Today's data is one of the most used data sets in Machine Learning examples about classification. It's about beautiful Iris flowers and how they can be classified into different types of Iris flowers. This is the url where the data and the attribute information can be found: https://archive.ics.uci.edu/ml/machine-learning-databases/iris/ Nevertheless, you can also simply continue with this tutorial because all necessary information are also provided here.

- sepal length in cm
- sepal width in cm
- petal length in cm
- petal width in cm
- class: -- Iris Setosa -- Iris Versicolour -- Iris Virginica

In [2]:

```
import pandas as pd
#attribute names
names = ['sepal_length', 'speal_width', 'petal_length', 'petal_width', 'class']
#get data with attribute names
iris_data = pd.read_csv('iris_data.csv', names = names)
#shuffle data
iris_data = iris_data.sample(frac=1)
#print 5 first lines of the data
iris_data.head()
```

Out[2]:

In [3]:

```
#exctract feature variables
x_variables = iris_data.loc[:, iris_data.columns != 'class']
#extract target variable
y_variable = iris_data['class']
```

In [4]:

```
from sklearn.model_selection import train_test_split
#get training and test data
x_train, x_test, y_train, y_test = train_test_split(x_variables, y_variable, test_size=0.20)
```

Great! We already have our data, we split it into feature and target variables as well as into test and training data. Before we learn how the K-Nearest Neighbors algorithm works, we will have a look at Normalization, what it is and why it is done.
Imagine you have features that vary in magnitudes, units and range. Classification calculations could become difficult, for example, if you want to classify a person using weight and height into overweight, normal weight and underweight: centimetres and kilograms are different units and the amount of kilograms that a person weighs is usually less than half of the number of centimetres of a person's height.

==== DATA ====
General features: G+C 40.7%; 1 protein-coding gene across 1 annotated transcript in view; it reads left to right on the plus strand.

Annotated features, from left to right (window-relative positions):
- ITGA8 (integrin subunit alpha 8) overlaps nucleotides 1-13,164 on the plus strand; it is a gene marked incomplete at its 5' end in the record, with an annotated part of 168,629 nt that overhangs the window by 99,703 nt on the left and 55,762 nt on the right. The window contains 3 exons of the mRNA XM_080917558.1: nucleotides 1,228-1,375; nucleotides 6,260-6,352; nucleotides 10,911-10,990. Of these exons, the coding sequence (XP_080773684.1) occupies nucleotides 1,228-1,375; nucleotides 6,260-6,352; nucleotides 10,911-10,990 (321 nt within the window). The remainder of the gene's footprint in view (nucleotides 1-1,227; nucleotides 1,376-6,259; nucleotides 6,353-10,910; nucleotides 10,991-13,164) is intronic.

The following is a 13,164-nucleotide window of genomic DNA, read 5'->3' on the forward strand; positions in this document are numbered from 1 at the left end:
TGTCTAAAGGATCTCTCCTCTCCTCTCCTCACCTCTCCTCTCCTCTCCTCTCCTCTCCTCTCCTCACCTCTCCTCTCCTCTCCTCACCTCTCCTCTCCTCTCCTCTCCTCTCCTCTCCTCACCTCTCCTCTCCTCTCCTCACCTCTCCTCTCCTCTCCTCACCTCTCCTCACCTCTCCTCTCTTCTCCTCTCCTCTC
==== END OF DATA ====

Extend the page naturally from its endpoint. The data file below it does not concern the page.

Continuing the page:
If we want to make the numbers of two features more comparable we somehow have to scale them to the same level. The most popular ways to do this are Standardization and Feature Scaling:
The formula for the Standard Score looks like this:

$z={x-\mu \over \sigma }$ where $\mu$ is the population mean and $\sigma$ is the population standard deviation. After applying this formula the mean becomes 0 and the standard deviation 1. The cool thing about the z-score is that it made the data become much more comparable. For example, if you know that someone's weight z-score is 3, then you know that it is 3 standard deviations above the mean. This is quite a lot! If the distribution is somewhat similar to the Gaussian Normal Distribution then the person's weight being 3 standard deviations away from the mean would tell us that that person's weight is higher than the weight of around 98% of the overall population.
Using the z-score has the advantage that outliers have less effect when normalizing data than they have when using Feature Scaling for normalization because it has a wider range of possible values. Nevertheless, this wider range might also give more weight to features with a less equal distribution around the mean due to the higher standard deviations. Thus, especially when applying an algorithm that computes distances Feature Scaling probably is the better choice:
The formula for Feature Scaling looks like this:

$X'={\frac {X-X_{\min }}{X_{\max }-X_{\min }}}$ After applying this formula all feature values will be in the range [0, 1] or [âˆ’1, 1].
Since the K-Nearest Neighbors algorithm computes distances, we will use Feature Scaling.
Let's find out how a Python implementation of feature scaling using the Sklearn library looks like.

In [5]:

```
from sklearn.preprocessing import MinMaxScaler
#create MinMaxScaler object
scaler_min_max = MinMaxScaler()
#fit object to data
scaler_min_max.fit(x_train)
#get transformed train data